Multi-Signature: Multi-signature addresses provide an added layer of security by requiring more than one key to authorize a transaction.

NEM (XEM): Refers to the cryptocurrency and the name of a platform for management of a variety of assets, including currencies, supply chains, ownership records, etc. 

NEO: Refers to the cryptocurrency and the name of a China's first open source blockchain that was founded in 2014 by Da Hongfei. It is similar to Ethereum in its ability to execute smart contracts or dApps but has some technical differences such as coding language compatibility.

Node: A copy of the ledger operated by a participant of the blockchain network.

Oracles: Oracles work as a bridge between the real world and the blockchain by providing data to the smart contracts.

Peer-to-peer (P2P): refers to the decentralized interactions that happen between at least two parties in a highly interconnected network. P2P participants deal directly with each other through a single mediation point.

Permissioned blockchains: provide highly-verifiable data sets because the consensus process creates a digital signature, which can be seen by all parties.

Permissioned ledger: is a ledger where actors must have permission to access the ledger. Permissioned ledgers may have one or many owners. When a new record is added, the ledger’s integrity is checked by a limited consensus process. This is carried out by trusted actors — government departments or banks, for example — which makes maintaining a shared record much simpler that the consensus process used by unpermissioned ledgers.

Proof-of-stake (PoS): A consensus distribution algorithm that rewards earnings based on the number of coins you own or hold. The more you invest in the coin, the more you gain by mining with this protocol.

Proof-of-work (PoW): A consensus distribution algorithm that requires an active role in mining data blocks, often consuming resources, such as electricity. The more ‘work’ you do or the more computational power you provide, the more coins you are rewarded with.

Pre-sale: a sale that takes place before an ICO is made available to the general public to participate.

Private key: a string of data that allows you to access the tokens in a specific wallet. They act as passwords that are kept hidden from anyone but the owner of the address.

Proof of Authority: a consensus mechanism in a private blockchain which essentially gives one client (or a specific number of clients) with one particular private key the right to make all of the blocks in the blockchain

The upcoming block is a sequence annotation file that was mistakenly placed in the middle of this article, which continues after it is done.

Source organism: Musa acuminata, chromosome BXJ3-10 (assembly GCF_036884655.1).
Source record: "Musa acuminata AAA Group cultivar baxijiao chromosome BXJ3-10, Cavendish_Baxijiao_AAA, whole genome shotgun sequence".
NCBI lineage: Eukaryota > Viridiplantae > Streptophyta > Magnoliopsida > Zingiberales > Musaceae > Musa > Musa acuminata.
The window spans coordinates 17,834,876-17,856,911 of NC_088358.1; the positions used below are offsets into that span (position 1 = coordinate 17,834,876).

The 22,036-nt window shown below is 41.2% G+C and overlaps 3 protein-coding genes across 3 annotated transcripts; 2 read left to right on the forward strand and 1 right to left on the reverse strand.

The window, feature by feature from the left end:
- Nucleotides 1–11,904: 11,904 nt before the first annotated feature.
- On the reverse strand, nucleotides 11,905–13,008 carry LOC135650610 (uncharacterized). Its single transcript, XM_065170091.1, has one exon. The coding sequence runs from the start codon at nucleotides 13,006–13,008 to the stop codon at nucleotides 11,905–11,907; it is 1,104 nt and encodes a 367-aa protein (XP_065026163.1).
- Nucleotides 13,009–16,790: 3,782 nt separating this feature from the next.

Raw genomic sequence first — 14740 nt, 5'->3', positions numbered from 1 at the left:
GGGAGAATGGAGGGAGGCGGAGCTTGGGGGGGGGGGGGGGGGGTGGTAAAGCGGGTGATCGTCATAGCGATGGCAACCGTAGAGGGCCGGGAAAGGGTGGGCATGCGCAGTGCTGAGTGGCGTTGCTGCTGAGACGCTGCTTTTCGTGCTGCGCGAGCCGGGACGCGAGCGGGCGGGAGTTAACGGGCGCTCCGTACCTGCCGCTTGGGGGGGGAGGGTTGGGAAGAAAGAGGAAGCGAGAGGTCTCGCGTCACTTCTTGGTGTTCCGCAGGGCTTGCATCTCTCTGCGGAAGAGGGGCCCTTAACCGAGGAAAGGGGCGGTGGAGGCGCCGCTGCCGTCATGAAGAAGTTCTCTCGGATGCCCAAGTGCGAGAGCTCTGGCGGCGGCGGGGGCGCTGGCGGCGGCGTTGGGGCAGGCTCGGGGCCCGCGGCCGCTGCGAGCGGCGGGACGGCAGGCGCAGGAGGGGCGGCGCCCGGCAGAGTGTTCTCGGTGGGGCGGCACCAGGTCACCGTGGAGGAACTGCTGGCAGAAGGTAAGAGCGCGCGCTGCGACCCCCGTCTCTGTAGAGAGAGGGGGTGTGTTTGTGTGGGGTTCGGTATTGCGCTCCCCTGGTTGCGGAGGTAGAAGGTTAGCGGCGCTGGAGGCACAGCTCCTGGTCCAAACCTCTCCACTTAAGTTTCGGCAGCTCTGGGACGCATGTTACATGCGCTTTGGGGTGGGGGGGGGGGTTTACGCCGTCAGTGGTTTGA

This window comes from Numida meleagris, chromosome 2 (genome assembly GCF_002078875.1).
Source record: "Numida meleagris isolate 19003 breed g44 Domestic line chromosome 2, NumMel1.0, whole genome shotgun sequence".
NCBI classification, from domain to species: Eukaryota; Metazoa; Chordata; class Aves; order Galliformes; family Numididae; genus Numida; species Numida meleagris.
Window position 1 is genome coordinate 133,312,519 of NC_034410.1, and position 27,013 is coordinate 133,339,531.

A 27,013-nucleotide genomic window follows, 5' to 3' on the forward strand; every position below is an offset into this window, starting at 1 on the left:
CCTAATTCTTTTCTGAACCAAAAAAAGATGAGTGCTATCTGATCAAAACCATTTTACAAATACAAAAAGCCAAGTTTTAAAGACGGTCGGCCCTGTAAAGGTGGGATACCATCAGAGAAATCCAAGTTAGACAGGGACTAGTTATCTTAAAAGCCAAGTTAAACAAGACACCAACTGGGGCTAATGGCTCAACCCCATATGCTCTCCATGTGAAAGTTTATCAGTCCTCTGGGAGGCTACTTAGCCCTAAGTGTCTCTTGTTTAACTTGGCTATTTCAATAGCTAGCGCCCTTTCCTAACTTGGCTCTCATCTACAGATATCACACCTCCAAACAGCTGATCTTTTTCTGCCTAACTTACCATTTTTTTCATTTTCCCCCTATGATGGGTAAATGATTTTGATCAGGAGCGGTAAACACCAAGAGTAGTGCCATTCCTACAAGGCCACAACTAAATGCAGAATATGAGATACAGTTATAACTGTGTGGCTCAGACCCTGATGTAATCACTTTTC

Protocols: sets of formal rules describing how to transmit or exchange data, especially across a network.

Public Address: A public address is the cryptographic hash of a public key. They act as email addresses that can be published anywhere, unlike private keys.

Pump and Dump: The recurring cycle of an altcoin getting a lot of attention, leading to a fast price increase, and then being followed by a huge crash.

QR Code: a machine-readable code consisting of an array of black and white squares, typically used for storing URLs or other information for reading by the camera on a smartphone.

Raiden Network: An upcoming protocol change to Ethereum that will enable high-speed transfers across the network. It is similar in some aspects to Bitcoin’s planned Lightning Network. 

Ripple (XRP): Ripple is a payment network built on distributed ledgers that can be used to transfer any currency. The network consists of payment nodes and gateways operated by authorities. Payments are made using a series of IOUs, and the network is based on trust relationships.

Scrypt: an alternative proof of work system to SHA-256, used by Litecoin. It is designed to be particularly friendly to CPU and GPU miners, while offering little advantage to ASIC miners. Compared to SHA256, this is quicker as it does not use up as much processing time.

Segregated Witness (SegWit): The process where the block size limit on a blockchain is increased by removing digital signature data and moving it to the end of a transaction to free up capacity. Transactions are essentially split (or 'segregated'), into two segments: the original data segment and the signature (or 'witness') segment.